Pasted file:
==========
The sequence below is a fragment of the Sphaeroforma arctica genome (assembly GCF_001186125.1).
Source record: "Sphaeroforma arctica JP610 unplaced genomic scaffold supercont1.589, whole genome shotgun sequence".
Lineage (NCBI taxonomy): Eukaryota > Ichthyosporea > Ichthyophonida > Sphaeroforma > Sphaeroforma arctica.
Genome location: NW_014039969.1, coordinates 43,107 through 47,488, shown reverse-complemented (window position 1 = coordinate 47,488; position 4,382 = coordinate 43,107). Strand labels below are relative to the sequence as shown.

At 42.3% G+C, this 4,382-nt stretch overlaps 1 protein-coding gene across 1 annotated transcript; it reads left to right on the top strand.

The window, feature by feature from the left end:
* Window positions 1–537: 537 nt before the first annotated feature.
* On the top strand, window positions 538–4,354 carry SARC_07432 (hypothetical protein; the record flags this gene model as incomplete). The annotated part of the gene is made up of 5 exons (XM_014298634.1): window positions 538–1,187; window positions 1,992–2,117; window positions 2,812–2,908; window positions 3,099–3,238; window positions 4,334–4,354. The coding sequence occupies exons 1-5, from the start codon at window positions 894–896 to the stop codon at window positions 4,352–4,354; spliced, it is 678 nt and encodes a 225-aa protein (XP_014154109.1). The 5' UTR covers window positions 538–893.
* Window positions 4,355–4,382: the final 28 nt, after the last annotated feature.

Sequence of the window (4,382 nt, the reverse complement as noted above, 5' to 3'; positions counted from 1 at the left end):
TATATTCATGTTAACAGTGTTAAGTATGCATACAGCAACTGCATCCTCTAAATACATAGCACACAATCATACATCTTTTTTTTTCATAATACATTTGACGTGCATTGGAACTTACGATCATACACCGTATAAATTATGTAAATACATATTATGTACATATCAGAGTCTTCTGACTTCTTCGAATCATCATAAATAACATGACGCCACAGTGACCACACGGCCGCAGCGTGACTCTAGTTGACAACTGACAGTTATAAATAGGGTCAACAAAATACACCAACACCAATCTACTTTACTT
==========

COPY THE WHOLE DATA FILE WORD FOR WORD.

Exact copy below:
The sequence below is a fragment of the Sphaeroforma arctica genome (assembly GCF_001186125.1).
Source record: "Sphaeroforma arctica JP610 unplaced genomic scaffold supercont1.589, whole genome shotgun sequence".
Lineage (NCBI taxonomy): Eukaryota > Ichthyosporea > Ichthyophonida > Sphaeroforma > Sphaeroforma arctica.
Genome location: NW_014039969.1, coordinates 43,107 through 47,488, shown reverse-complemented (window position 1 = coordinate 47,488; position 4,382 = coordinate 43,107). Strand labels below are relative to the sequence as shown.

At 42.3% G+C, this 4,382-nt stretch overlaps 1 protein-coding gene across 1 annotated transcript; it reads left to right on the top strand.

The window, feature by feature from the left end:
* Window positions 1–537: 537 nt before the first annotated feature.
* On the top strand, window positions 538–4,354 carry SARC_07432 (hypothetical protein; the record flags this gene model as incomplete). The annotated part of the gene is made up of 5 exons (XM_014298634.1): window positions 538–1,187; window positions 1,992–2,117; window positions 2,812–2,908; window positions 3,099–3,238; window positions 4,334–4,354. The coding sequence occupies exons 1-5, from the start codon at window positions 894–896 to the stop codon at window positions 4,352–4,354; spliced, it is 678 nt and encodes a 225-aa protein (XP_014154109.1). The 5' UTR covers window positions 538–893.
* Window positions 4,355–4,382: the final 28 nt, after the last annotated feature.

Sequence of the window (4,382 nt, the reverse complement as noted above, 5' to 3'; positions counted from 1 at the left end):
TATATTCATGTTAACAGTGTTAAGTATGCATACAGCAACTGCATCCTCTAAATACATAGCACACAATCATACATCTTTTTTTTTCATAATACATTTGACGTGCATTGGAACTTACGATCATACACCGTATAAATTATGTAAATACATATTATGTACATATCAGAGTCTTCTGACTTCTTCGAATCATCATAAATAACATGACGCCACAGTGACCACACGGCCGCAGCGTGACTCTAGTTGACAACTGACAGTTATAAATAGGGTCAACAAAATACACCAACACCAATCTACTTTACTT